Leamington Spa, United Kingdom, August 03, 2011 --(PR.com
)-- From 25th to 28th July, forty-nine students from across the UK attended a residential course to learn more about low carbon energy sources. Taking place at Newcastle University the 15 and 16 year old students spent time discovering about new energy sources such as renewable tidal, wave and wind, through a series of presentations and practical exercises.
The School of Marine Science and Technology at Newcastle University hosted the course. The School is involved in conducting world class research in renewable energy sources, particularly focusing on marine sources. The facilities in the School are unique for conducting this research, in particular the combined wind, wave and tidal current test tank.
Using state-of-the-art research facilities including wave tanks, wind-wave-current tanks and circulating water tanks to conduct tests and experiments, students were able to study differences between the power sources. They learned about the engineering challenges involved in capturing, distributing and storing energy from the environment, and then competed in teams to design and make the most effective and innovative energy capturing devices. Throughout the course students also attended lectures and presentations delivered by engineers and scientists which explored the future of low-carbon energy.
As well as working on the design, build and test elements of the projects, they developed life skills such as teamwork, communication, problem solving, time management, finance and presentation. Students also had a tour of the university campus, giving them an insight into what it would be like to study there. Social activities included a film evening and a trip to the local bowling alley. On the final night, The Smallpeice Trust hosted a conference style dinner and disco, where students and supervisors had the opportunity to socialise and share their experiences of the week.
Spokesperson Claire Fisher from The Smallpeice Trust said: “Our quality of life is dependent on ever more sophisticated levels of technology and the energy that powers it. Students have been given an insight into the problems faced by engineers to find alternative sources to fossil fuels which are not only sustainable but that won’t harm the environment. It is clear from the feedback that the students now have a better understanding of this subject and are ready to take on these challenges.”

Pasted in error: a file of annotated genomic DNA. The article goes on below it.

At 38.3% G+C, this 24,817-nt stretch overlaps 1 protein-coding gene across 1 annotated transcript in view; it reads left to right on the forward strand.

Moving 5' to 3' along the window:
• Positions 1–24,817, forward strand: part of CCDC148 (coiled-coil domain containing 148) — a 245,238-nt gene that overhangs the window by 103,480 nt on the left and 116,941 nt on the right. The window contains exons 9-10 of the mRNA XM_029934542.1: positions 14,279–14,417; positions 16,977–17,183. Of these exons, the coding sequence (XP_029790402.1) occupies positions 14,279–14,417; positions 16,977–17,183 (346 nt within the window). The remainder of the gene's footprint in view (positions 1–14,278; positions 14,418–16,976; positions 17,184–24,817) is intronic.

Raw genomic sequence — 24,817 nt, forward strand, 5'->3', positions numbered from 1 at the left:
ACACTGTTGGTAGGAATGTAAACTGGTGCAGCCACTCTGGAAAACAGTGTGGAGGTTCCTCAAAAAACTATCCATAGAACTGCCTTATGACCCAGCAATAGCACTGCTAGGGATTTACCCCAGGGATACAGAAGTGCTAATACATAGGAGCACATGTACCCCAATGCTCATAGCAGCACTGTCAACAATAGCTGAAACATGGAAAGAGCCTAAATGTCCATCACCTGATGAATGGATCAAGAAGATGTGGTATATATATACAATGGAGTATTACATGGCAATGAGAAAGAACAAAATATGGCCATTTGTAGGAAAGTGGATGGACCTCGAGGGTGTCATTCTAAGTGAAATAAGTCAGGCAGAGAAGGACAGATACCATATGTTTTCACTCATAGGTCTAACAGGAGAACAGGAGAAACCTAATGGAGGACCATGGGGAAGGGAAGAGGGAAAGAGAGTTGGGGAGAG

Dr Alan Murphy, Lecturer from the School of Marine Science & Technology adds, "It is fantastic to see the younger generation taking the issue of sustainable energy so seriously. We are delighted here in the School of Marine Science and Technology to be able to give the students the opportunity to engineer their own tidal turbines and test them in our facilities alongside the marine renewable energy devices of the industrial and research community."
The Low Carbon Energy course is run by the independent educational charity, The Smallpeice Trust, as part of an ongoing programme of subsidised residential courses to help young people aged 13 to 18 learn and develop skills in engineering, design, technology and manufacturing. Through running residential courses and STEM enrichment days, The Trust has reached out to 17,677 students across the UK in the past year.
The new course timetable for 2012 will be launched in the Autumn school term. Places are allocated on a first come, first served basis. To find out more, visit www.smallpeicetrust.org.uk, or telephone The Smallpeice Trust on 01926 333200.
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About The Smallpeice Trust:
The Smallpeice Trust is an independent charitable trust which promotes engineering as a career, primarily through the provision of residential courses for young people aged 13 to 18.
The Smallpeice Trust was founded in 1966 by Dr Cosby Smallpeice, a pioneering engineer and inventor of the Smallpeice Lathe. Following the stock market flotation of his company Martonair, Dr Smallpeice invested his energy and part of his personal fortune to set up the Trust to ensure that British industry could continuously benefit from his proven design and engineering philosophies: “Simplicity in design, economy in production.”
The Trust is now governed by an eminent board of non-executive trustees and members from a diverse range of engineering, industry, educational and professional bodies.
In 2009/10, The Smallpeice Trust ran 30 residential courses for 1,700 school-aged students at universities across the country, with girls accounting for 38%. In addition, 15,977 students attended a Smallpeice in-school STEM masterclass.
A strong interface is maintained with industry, education and professional bodies that help to support, promote and develop the courses. For more information about The Smallpeice Trust and the training they provide, please visit www.smallpeicetrust.org.uk.